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Jill Headford

Posted 25 September 2011
by Jill Headford

New pre-purchase vetting procedure

Glorious Indian Summer!  Early morning ride in the beautiful South Hams.  It is however a working day and sadly the office beckons so thoughts turn to horsey legal matters.  It has been quite a summer for horse sales going wrong.  An obvious precaution – for both seller and buyer – is a pre-purchase vetting.  But does that remove all the risk and will the new format of a pre-purchase vetting report introduced this month by the Veterinary Defence Society make any difference?  Most vets think not but I do wonder.The main differences are:

  • The vet has to say whether any stages of the standard examination procedure were omitted and give the reason why they were not done.
  • He also has to say what flexion tests were carried out and for what reason although, interestingly, he does not have to say how long he flexed each limb for.   He also has to specify whether the horse was trotted in a small circle on a firm surface and if not why not.
  • The blood sample section is as before, except that now the vet has to say why he did not take a sample if he didn’t.

Two things have now to be declared:

  • Is a the seller (or the selling agent) a client of the practice?  This covers not only the seller but also the livery yard owner or dealer selling on their behalf.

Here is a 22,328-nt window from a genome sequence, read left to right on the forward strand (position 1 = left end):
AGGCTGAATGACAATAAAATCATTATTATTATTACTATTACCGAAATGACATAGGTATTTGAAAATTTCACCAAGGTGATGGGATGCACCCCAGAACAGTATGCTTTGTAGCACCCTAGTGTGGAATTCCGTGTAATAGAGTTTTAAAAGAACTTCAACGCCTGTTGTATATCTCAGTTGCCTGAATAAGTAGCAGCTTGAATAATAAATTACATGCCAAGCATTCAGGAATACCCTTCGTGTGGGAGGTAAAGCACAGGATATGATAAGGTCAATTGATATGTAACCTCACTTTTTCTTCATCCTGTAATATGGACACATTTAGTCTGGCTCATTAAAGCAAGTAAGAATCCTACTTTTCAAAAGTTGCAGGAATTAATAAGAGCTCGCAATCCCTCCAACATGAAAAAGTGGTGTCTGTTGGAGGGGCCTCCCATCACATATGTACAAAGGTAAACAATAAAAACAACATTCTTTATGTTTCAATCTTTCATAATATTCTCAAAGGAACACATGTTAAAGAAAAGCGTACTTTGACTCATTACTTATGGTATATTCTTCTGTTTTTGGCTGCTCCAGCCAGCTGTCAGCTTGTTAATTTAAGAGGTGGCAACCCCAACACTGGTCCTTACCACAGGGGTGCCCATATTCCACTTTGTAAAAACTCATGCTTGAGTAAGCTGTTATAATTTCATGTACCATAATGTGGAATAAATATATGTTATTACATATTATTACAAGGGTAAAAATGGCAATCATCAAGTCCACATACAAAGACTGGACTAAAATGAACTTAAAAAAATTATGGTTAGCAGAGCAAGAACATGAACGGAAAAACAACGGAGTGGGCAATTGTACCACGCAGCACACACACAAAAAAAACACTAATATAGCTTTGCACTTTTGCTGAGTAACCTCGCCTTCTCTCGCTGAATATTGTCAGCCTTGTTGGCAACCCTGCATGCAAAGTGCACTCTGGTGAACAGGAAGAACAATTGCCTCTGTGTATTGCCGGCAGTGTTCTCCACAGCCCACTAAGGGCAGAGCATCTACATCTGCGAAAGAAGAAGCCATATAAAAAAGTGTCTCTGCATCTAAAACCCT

• whether the horse has previously been attended by the practice?  The question is not whether the horse has been treated  but whether it has been attended which is wider.  It would, for example, cover a previous vetting.

These matters will obviously have to be checked out back at the practice before the vet sets off so vet practices may want to check their existing protocols.

  • If the horse has been attended by the practice before then the vet has to say whether the history known to him may, does or does not increase the risk of purchase.   Will vets be obtaining full client authority for disclosure of anything and everything relevant to the pre-purchase vetting will they simply decline to vet horses previously attended by their practice?
  • Identification and legal ownership are expressed to be nothing to do with the vet.
  • The notes on age are much the same but now “aged” means over 15 rather than 8 years.
  • The report finishes with the opinion of the examining veterinary surgeon and the declaration has subtly changed.  It used to say:

“on the balance of probabilities the conditions set out above are/are not likely to prejudice this animal’s use for [dressage]” but now it says:

“in my opinion, on the balance of probabilities, the conditions reported above do/do not prejudice this horse’s suitability for purchase to be used for [dressage]”

and I think the latter is slightly wider although the change is only likely to be noticed in Sale of Goods Act disputes for reasons which I will explain.  Another time.

Meanwhile, note that the new procedure is optional during a transitional period so if you are buying a nag and want a pre-purchase vetting, ask for it to be done under the new procedure.

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About the author

Jill Headford

Jill Headford

Partner and Solicitor

A partner in the firm since 1994 and an experienced Court and Tribunal advocate, Jill specialises in resolving disputes and is a member of the Property Litigation Association